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Finishing a scarf with fan/ shells.

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I'm making a scarf and using fan stitch or it may be shell, it all looks the same to me!


Anyway, how do I finish it off?


One end will be scalloped and the other - the end I first started with - won't because it has the straight row of chain stitches. So what do I do to make each end look nice?

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Often, patterns that are unidirectional like this start in the middle of the scarf and go to one end, then are picked up at the starting chain and worked the other direction to the other end.  This leaves a different look in the middle, not quite a 'seam', but leaves the ends matching.


You might try adding 1 row of shells worked 'the other way' from the beginning.  Or, work the last row in a way that fills in the valleys, to make a straight line  (like the bottom half of a Catherine wheel, sort of).  http://newstitchaday.com/how-to-crochet-the-two-color-catherine-wheel-stitch/   Or add an edging with a different pattern at each end to disguise the difference.

Edited by Granny Square

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It sounds like you're going to have to improvise. Your best option would be to add an extra final row to the scarf that would create a flat edge, not a scalloped one. For example: if your shell stitch pattern is made with dc, chain 3 at the beginning of the row (or the height of the shell) and the then perhaps working sc and chain stitches across the tops of the shells, so there is a straight line across for your final row. If there are gaps or non-shell sts between the shells, you may need to work taller sts between them, to fill in gaps if need be. Does that make sense? It's difficult to explain it without seeing what the stitch pattern looks like. Do you have a picture?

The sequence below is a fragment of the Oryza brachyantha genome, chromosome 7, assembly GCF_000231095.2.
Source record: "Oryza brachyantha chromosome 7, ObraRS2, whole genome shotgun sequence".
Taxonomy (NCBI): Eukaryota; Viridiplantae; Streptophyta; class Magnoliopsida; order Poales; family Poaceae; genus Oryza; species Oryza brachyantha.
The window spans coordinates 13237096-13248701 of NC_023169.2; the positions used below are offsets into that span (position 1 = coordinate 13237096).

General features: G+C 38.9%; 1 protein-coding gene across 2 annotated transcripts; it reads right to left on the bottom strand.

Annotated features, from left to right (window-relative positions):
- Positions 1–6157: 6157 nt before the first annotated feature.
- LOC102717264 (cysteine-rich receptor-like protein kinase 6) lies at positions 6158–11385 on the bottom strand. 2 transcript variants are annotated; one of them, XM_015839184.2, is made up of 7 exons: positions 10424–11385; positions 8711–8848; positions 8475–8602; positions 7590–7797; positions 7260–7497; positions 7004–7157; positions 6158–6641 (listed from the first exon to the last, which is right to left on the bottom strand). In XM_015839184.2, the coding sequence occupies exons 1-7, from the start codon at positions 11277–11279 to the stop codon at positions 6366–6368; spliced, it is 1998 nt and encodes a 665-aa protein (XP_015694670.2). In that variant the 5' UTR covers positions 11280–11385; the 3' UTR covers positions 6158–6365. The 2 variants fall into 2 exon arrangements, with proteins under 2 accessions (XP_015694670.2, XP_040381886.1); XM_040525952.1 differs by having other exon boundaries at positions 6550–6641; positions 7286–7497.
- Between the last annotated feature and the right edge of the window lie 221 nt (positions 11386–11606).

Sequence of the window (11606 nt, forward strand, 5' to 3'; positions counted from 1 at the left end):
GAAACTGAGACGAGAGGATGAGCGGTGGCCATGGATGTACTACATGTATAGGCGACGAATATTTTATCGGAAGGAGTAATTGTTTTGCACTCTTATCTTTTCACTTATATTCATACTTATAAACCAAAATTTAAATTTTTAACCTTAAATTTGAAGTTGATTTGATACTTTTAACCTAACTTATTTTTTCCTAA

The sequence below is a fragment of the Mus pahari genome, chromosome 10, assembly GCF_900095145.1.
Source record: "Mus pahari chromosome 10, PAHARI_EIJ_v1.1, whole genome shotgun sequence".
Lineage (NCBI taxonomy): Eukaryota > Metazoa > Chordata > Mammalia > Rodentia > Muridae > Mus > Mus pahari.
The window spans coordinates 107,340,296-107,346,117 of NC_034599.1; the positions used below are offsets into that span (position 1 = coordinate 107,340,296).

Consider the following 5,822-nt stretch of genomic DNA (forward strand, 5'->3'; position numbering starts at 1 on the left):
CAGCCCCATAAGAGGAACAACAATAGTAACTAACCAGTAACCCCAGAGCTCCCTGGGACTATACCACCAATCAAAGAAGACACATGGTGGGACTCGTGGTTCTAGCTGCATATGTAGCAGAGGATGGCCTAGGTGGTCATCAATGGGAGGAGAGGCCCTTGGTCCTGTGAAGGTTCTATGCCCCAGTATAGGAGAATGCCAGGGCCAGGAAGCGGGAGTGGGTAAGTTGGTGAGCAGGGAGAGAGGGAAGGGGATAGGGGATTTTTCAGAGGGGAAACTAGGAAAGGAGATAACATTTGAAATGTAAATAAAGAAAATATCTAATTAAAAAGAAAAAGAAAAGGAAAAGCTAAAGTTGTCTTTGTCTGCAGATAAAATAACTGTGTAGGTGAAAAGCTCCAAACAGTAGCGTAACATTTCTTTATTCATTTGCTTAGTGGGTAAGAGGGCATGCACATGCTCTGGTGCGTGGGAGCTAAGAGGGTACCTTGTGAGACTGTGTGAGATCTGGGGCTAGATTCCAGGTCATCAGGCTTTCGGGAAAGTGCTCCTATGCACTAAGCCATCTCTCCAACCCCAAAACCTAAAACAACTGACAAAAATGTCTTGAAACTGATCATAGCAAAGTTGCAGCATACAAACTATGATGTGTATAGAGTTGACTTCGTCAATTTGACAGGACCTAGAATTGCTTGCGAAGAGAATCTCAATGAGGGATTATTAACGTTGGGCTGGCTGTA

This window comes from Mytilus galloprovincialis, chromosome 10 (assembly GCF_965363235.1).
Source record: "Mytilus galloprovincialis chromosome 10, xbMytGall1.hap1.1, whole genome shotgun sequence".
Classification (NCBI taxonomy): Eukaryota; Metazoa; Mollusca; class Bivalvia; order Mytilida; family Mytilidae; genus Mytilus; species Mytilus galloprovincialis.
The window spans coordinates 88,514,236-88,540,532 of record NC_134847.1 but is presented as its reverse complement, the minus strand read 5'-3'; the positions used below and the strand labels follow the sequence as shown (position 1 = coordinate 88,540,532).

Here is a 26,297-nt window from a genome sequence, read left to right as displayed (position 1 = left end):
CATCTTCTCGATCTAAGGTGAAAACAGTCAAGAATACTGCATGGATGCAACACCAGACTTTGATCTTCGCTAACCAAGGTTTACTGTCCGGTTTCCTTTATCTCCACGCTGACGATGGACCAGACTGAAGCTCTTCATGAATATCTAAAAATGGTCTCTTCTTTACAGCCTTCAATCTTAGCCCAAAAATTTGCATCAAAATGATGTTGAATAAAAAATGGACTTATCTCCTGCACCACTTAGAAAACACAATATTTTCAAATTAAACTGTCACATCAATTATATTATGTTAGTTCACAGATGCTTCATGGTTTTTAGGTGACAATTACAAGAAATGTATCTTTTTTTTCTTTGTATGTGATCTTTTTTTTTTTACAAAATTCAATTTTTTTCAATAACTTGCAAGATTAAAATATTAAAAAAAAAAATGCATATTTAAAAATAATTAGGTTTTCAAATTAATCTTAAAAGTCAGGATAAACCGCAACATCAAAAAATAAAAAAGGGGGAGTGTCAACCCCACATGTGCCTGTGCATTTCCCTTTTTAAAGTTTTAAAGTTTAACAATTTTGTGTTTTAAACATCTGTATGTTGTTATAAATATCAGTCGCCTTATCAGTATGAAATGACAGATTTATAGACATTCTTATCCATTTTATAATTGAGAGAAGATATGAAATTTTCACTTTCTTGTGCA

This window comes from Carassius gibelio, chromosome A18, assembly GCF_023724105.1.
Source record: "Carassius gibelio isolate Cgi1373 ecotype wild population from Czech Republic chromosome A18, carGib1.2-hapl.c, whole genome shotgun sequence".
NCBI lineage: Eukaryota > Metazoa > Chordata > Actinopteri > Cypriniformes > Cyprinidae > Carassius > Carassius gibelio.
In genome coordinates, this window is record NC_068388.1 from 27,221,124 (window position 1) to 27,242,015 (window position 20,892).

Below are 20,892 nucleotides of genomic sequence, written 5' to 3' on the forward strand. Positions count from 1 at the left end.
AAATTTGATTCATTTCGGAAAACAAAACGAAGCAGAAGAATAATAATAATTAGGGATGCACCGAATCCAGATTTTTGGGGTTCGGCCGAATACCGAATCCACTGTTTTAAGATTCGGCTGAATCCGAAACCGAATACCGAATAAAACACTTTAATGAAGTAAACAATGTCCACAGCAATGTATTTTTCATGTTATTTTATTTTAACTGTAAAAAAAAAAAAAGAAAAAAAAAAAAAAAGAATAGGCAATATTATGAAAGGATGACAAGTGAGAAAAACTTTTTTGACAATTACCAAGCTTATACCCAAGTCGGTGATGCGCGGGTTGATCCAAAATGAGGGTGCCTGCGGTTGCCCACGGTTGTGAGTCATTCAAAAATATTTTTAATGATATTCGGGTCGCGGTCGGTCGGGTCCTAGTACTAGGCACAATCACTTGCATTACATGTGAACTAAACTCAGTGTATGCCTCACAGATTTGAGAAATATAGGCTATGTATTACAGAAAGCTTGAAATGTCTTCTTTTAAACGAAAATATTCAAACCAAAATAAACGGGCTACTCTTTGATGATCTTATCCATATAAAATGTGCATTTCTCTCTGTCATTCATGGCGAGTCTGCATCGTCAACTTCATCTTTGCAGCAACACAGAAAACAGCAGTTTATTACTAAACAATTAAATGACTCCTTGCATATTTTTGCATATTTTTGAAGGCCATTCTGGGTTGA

Another option would be to add scallops to your flat end. Join your yarn at the edge and work a row of shell sts across to match the other end. In most cases though this would not look right because all the other shells are going the other way, but I would imagine there are certain stitch patterns out there where it may not be hugely noticable, especially in the more open and lacy shell patterns.
Another idea, which may or may not sound appealing to you, is to attach large pompoms to each end.

Edited by Kymberlina

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